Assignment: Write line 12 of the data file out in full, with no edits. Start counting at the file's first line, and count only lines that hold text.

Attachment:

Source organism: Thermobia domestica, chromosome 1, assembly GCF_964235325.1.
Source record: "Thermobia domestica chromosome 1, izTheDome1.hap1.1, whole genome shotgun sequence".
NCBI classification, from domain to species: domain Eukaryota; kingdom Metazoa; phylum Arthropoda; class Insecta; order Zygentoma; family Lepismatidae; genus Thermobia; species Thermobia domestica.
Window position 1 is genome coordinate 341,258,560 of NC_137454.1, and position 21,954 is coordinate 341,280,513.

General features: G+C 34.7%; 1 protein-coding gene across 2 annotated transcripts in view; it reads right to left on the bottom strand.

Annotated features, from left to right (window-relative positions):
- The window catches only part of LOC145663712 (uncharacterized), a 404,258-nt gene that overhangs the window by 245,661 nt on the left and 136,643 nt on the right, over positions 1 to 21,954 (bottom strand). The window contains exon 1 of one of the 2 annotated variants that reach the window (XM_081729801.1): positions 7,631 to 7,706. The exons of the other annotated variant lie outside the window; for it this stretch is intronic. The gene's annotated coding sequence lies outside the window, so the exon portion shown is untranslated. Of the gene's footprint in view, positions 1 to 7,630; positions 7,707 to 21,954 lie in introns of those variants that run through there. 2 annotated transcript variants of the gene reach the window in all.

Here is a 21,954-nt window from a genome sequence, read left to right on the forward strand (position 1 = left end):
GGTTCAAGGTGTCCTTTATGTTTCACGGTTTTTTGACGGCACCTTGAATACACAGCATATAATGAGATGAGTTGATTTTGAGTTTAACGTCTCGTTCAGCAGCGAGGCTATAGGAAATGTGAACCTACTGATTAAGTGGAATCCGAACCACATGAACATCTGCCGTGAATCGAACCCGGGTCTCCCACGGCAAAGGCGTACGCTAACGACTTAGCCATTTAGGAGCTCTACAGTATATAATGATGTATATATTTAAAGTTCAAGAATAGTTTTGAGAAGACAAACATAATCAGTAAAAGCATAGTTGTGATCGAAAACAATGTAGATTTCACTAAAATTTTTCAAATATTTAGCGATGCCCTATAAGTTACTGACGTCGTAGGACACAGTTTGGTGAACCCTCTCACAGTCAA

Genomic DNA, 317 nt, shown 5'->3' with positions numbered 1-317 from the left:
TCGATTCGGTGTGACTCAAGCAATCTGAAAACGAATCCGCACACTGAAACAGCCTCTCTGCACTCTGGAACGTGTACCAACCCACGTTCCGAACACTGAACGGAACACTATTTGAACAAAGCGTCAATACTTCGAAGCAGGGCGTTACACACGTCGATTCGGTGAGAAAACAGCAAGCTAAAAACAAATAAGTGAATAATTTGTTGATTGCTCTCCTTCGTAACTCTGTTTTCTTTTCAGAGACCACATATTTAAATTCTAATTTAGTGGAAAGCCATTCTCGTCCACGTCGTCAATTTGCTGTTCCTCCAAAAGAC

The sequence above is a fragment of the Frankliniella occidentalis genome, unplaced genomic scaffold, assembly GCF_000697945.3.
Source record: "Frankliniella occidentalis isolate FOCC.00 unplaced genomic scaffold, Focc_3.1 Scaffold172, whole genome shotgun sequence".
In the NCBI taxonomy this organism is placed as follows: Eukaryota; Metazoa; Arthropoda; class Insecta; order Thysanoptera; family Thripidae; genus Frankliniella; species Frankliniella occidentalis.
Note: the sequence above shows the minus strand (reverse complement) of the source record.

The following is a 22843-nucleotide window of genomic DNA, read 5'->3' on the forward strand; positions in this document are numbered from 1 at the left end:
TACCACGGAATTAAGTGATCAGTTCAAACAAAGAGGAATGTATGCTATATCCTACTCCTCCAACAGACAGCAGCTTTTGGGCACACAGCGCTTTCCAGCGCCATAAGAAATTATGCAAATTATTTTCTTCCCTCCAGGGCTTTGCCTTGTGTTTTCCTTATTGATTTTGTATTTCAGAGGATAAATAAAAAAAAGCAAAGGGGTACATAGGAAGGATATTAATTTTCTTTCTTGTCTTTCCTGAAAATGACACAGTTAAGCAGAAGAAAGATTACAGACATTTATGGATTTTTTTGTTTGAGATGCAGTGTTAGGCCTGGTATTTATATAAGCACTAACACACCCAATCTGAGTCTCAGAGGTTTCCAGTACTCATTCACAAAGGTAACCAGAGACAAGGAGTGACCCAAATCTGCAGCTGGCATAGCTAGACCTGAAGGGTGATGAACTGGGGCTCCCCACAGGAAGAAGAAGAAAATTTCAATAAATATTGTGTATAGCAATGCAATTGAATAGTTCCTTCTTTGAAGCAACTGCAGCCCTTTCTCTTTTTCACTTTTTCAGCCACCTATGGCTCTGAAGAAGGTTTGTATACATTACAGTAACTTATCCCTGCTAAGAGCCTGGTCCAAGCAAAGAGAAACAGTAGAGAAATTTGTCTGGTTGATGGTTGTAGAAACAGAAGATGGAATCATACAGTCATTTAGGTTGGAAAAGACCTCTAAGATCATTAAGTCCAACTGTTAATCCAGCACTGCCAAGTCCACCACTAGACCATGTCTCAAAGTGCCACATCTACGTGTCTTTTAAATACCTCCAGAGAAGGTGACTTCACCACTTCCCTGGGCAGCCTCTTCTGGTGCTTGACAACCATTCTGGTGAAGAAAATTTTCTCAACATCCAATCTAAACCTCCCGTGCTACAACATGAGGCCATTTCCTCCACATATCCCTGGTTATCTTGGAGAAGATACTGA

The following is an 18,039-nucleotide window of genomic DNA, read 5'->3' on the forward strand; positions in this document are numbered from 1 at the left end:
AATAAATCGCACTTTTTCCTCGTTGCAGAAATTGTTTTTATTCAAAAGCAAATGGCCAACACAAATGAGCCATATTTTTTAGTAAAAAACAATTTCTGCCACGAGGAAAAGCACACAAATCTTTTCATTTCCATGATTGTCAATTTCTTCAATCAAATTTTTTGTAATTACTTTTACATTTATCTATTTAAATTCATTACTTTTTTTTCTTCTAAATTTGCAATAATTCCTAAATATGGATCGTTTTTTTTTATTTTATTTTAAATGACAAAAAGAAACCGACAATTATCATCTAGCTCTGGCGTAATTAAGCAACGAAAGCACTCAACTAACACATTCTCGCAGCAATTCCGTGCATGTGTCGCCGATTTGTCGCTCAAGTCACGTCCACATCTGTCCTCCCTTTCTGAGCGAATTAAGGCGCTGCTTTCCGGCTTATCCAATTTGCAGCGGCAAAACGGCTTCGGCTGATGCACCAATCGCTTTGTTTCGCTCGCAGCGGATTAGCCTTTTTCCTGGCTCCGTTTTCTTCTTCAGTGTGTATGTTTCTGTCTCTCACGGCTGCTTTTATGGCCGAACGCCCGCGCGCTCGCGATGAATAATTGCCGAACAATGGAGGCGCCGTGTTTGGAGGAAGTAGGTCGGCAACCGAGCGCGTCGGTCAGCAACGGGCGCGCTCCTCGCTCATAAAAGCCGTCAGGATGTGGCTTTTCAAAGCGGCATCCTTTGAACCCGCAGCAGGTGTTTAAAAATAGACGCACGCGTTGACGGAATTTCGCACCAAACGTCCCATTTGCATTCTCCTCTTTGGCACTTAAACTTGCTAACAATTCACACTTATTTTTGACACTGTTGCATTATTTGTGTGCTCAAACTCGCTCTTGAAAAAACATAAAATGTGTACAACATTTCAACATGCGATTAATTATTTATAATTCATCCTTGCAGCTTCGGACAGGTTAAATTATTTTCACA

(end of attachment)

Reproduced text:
The sequence above is a fragment of the Frankliniella occidentalis genome, unplaced genomic scaffold, assembly GCF_000697945.3.